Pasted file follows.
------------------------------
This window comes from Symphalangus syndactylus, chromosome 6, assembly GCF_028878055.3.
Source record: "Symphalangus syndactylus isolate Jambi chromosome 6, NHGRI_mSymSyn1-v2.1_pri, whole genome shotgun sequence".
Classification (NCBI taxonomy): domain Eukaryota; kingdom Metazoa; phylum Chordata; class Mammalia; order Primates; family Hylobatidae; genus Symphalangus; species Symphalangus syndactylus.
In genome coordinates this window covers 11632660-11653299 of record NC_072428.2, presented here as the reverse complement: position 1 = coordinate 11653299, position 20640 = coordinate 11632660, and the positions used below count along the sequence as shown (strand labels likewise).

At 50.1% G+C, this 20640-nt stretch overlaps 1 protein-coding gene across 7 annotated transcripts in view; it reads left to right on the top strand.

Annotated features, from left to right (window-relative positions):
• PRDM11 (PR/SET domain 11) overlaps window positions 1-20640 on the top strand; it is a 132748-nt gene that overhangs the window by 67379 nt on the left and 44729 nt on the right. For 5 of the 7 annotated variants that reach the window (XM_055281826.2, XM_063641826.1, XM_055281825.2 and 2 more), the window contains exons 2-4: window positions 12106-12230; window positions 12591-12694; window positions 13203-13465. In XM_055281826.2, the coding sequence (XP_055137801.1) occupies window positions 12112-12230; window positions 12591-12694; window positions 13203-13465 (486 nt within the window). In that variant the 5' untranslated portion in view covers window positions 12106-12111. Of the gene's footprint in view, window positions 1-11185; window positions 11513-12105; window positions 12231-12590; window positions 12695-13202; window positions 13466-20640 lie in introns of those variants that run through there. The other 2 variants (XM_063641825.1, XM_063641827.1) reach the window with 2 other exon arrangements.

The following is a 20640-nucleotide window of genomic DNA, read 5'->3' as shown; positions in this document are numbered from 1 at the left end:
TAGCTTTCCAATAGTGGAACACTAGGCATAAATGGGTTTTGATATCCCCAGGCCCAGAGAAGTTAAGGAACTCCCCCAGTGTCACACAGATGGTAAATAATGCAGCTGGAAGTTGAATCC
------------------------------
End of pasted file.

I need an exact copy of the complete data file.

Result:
This window comes from Symphalangus syndactylus, chromosome 6, assembly GCF_028878055.3.
Source record: "Symphalangus syndactylus isolate Jambi chromosome 6, NHGRI_mSymSyn1-v2.1_pri, whole genome shotgun sequence".
Classification (NCBI taxonomy): domain Eukaryota; kingdom Metazoa; phylum Chordata; class Mammalia; order Primates; family Hylobatidae; genus Symphalangus; species Symphalangus syndactylus.
In genome coordinates this window covers 11632660-11653299 of record NC_072428.2, presented here as the reverse complement: position 1 = coordinate 11653299, position 20640 = coordinate 11632660, and the positions used below count along the sequence as shown (strand labels likewise).

At 50.1% G+C, this 20640-nt stretch overlaps 1 protein-coding gene across 7 annotated transcripts in view; it reads left to right on the top strand.

Annotated features, from left to right (window-relative positions):
• PRDM11 (PR/SET domain 11) overlaps window positions 1-20640 on the top strand; it is a 132748-nt gene that overhangs the window by 67379 nt on the left and 44729 nt on the right. For 5 of the 7 annotated variants that reach the window (XM_055281826.2, XM_063641826.1, XM_055281825.2 and 2 more), the window contains exons 2-4: window positions 12106-12230; window positions 12591-12694; window positions 13203-13465. In XM_055281826.2, the coding sequence (XP_055137801.1) occupies window positions 12112-12230; window positions 12591-12694; window positions 13203-13465 (486 nt within the window). In that variant the 5' untranslated portion in view covers window positions 12106-12111. Of the gene's footprint in view, window positions 1-11185; window positions 11513-12105; window positions 12231-12590; window positions 12695-13202; window positions 13466-20640 lie in introns of those variants that run through there. The other 2 variants (XM_063641825.1, XM_063641827.1) reach the window with 2 other exon arrangements.

The following is a 20640-nucleotide window of genomic DNA, read 5'->3' as shown; positions in this document are numbered from 1 at the left end:
TAGCTTTCCAATAGTGGAACACTAGGCATAAATGGGTTTTGATATCCCCAGGCCCAGAGAAGTTAAGGAACTCCCCCAGTGTCACACAGATGGTAAATAATGCAGCTGGAAGTTGAATCC